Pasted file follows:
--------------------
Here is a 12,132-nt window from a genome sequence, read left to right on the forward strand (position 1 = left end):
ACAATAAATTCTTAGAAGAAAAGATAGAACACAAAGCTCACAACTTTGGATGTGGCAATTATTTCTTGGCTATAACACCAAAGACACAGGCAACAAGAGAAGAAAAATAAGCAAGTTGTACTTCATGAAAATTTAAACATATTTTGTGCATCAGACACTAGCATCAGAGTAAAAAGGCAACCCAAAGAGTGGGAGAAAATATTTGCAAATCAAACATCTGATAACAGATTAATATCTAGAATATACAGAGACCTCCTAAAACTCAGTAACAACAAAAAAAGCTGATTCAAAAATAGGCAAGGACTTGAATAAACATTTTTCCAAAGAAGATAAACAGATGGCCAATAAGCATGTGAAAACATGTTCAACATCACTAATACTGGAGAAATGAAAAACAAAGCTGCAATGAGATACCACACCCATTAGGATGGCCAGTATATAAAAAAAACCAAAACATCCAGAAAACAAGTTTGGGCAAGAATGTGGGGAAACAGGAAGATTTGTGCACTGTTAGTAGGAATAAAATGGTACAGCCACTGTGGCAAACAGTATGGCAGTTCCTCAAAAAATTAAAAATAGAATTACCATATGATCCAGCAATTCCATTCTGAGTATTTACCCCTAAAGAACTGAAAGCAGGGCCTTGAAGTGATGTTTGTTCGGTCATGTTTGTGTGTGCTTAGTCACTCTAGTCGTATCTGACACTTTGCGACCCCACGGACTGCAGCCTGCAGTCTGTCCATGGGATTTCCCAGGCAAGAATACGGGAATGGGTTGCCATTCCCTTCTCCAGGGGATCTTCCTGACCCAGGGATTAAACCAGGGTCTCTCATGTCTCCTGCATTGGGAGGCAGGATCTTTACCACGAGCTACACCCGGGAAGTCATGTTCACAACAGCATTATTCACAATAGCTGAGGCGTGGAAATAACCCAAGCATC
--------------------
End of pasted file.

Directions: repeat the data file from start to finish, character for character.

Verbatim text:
Here is a 12,132-nt window from a genome sequence, read left to right on the forward strand (position 1 = left end):
ACAATAAATTCTTAGAAGAAAAGATAGAACACAAAGCTCACAACTTTGGATGTGGCAATTATTTCTTGGCTATAACACCAAAGACACAGGCAACAAGAGAAGAAAAATAAGCAAGTTGTACTTCATGAAAATTTAAACATATTTTGTGCATCAGACACTAGCATCAGAGTAAAAAGGCAACCCAAAGAGTGGGAGAAAATATTTGCAAATCAAACATCTGATAACAGATTAATATCTAGAATATACAGAGACCTCCTAAAACTCAGTAACAACAAAAAAAGCTGATTCAAAAATAGGCAAGGACTTGAATAAACATTTTTCCAAAGAAGATAAACAGATGGCCAATAAGCATGTGAAAACATGTTCAACATCACTAATACTGGAGAAATGAAAAACAAAGCTGCAATGAGATACCACACCCATTAGGATGGCCAGTATATAAAAAAAACCAAAACATCCAGAAAACAAGTTTGGGCAAGAATGTGGGGAAACAGGAAGATTTGTGCACTGTTAGTAGGAATAAAATGGTACAGCCACTGTGGCAAACAGTATGGCAGTTCCTCAAAAAATTAAAAATAGAATTACCATATGATCCAGCAATTCCATTCTGAGTATTTACCCCTAAAGAACTGAAAGCAGGGCCTTGAAGTGATGTTTGTTCGGTCATGTTTGTGTGTGCTTAGTCACTCTAGTCGTATCTGACACTTTGCGACCCCACGGACTGCAGCCTGCAGTCTGTCCATGGGATTTCCCAGGCAAGAATACGGGAATGGGTTGCCATTCCCTTCTCCAGGGGATCTTCCTGACCCAGGGATTAAACCAGGGTCTCTCATGTCTCCTGCATTGGGAGGCAGGATCTTTACCACGAGCTACACCCGGGAAGTCATGTTCACAACAGCATTATTCACAATAGCTGAGGCGTGGAAATAACCCAAGCATC